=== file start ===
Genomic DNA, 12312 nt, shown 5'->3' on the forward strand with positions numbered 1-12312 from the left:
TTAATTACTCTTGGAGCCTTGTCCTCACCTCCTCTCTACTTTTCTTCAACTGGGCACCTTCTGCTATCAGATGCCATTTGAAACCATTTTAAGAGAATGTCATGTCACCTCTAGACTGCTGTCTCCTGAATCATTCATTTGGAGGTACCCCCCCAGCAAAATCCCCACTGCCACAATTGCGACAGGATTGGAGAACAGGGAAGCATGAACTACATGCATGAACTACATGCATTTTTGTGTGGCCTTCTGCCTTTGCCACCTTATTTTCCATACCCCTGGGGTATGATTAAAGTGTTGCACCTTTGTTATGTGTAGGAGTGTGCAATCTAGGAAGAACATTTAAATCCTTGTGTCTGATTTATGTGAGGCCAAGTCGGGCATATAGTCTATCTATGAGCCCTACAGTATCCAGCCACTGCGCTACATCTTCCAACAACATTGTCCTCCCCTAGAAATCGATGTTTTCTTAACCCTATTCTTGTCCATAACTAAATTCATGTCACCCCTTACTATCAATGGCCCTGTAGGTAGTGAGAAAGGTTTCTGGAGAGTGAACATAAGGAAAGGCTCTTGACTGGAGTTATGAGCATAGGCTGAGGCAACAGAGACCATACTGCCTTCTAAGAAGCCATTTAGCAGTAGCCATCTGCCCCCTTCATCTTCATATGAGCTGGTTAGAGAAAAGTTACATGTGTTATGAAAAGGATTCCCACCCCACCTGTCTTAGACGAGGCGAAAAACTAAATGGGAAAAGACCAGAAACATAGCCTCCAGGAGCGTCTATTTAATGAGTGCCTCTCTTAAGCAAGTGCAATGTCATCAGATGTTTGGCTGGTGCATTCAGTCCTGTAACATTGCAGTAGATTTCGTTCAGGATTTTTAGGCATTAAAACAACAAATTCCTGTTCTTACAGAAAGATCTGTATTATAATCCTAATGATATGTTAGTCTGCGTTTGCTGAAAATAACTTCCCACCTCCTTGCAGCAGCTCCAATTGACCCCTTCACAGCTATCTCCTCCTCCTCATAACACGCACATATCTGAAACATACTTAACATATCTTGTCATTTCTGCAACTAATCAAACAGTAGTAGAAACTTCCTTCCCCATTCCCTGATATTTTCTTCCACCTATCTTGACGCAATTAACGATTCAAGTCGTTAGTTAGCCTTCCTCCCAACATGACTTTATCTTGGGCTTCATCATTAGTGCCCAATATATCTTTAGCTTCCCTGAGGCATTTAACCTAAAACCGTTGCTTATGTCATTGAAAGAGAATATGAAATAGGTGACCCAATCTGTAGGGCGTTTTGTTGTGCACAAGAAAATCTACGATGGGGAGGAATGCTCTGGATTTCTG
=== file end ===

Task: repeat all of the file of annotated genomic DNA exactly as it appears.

Genomic DNA, 12312 nt, shown 5'->3' on the forward strand with positions numbered 1-12312 from the left:
TTAATTACTCTTGGAGCCTTGTCCTCACCTCCTCTCTACTTTTCTTCAACTGGGCACCTTCTGCTATCAGATGCCATTTGAAACCATTTTAAGAGAATGTCATGTCACCTCTAGACTGCTGTCTCCTGAATCATTCATTTGGAGGTACCCCCCCAGCAAAATCCCCACTGCCACAATTGCGACAGGATTGGAGAACAGGGAAGCATGAACTACATGCATGAACTACATGCATTTTTGTGTGGCCTTCTGCCTTTGCCACCTTATTTTCCATACCCCTGGGGTATGATTAAAGTGTTGCACCTTTGTTATGTGTAGGAGTGTGCAATCTAGGAAGAACATTTAAATCCTTGTGTCTGATTTATGTGAGGCCAAGTCGGGCATATAGTCTATCTATGAGCCCTACAGTATCCAGCCACTGCGCTACATCTTCCAACAACATTGTCCTCCCCTAGAAATCGATGTTTTCTTAACCCTATTCTTGTCCATAACTAAATTCATGTCACCCCTTACTATCAATGGCCCTGTAGGTAGTGAGAAAGGTTTCTGGAGAGTGAACATAAGGAAAGGCTCTTGACTGGAGTTATGAGCATAGGCTGAGGCAACAGAGACCATACTGCCTTCTAAGAAGCCATTTAGCAGTAGCCATCTGCCCCCTTCATCTTCATATGAGCTGGTTAGAGAAAAGTTACATGTGTTATGAAAAGGATTCCCACCCCACCTGTCTTAGACGAGGCGAAAAACTAAATGGGAAAAGACCAGAAACATAGCCTCCAGGAGCGTCTATTTAATGAGTGCCTCTCTTAAGCAAGTGCAATGTCATCAGATGTTTGGCTGGTGCATTCAGTCCTGTAACATTGCAGTAGATTTCGTTCAGGATTTTTAGGCATTAAAACAACAAATTCCTGTTCTTACAGAAAGATCTGTATTATAATCCTAATGATATGTTAGTCTGCGTTTGCTGAAAATAACTTCCCACCTCCTTGCAGCAGCTCCAATTGACCCCTTCACAGCTATCTCCTCCTCCTCATAACACGCACATATCTGAAACATACTTAACATATCTTGTCATTTCTGCAACTAATCAAACAGTAGTAGAAACTTCCTTCCCCATTCCCTGATATTTTCTTCCACCTATCTTGACGCAATTAACGATTCAAGTCGTTAGTTAGCCTTCCTCCCAACATGACTTTATCTTGGGCTTCATCATTAGTGCCCAATATATCTTTAGCTTCCCTGAGGCATTTAACCTAAAACCGTTGCTTATGTCATTGAAAGAGAATATGAAATAGGTGACCCAATCTGTAGGGCGTTTTGTTGTGCACAAGAAAATCTACGATGGGGAGGAATGCTCTGGATTTCTG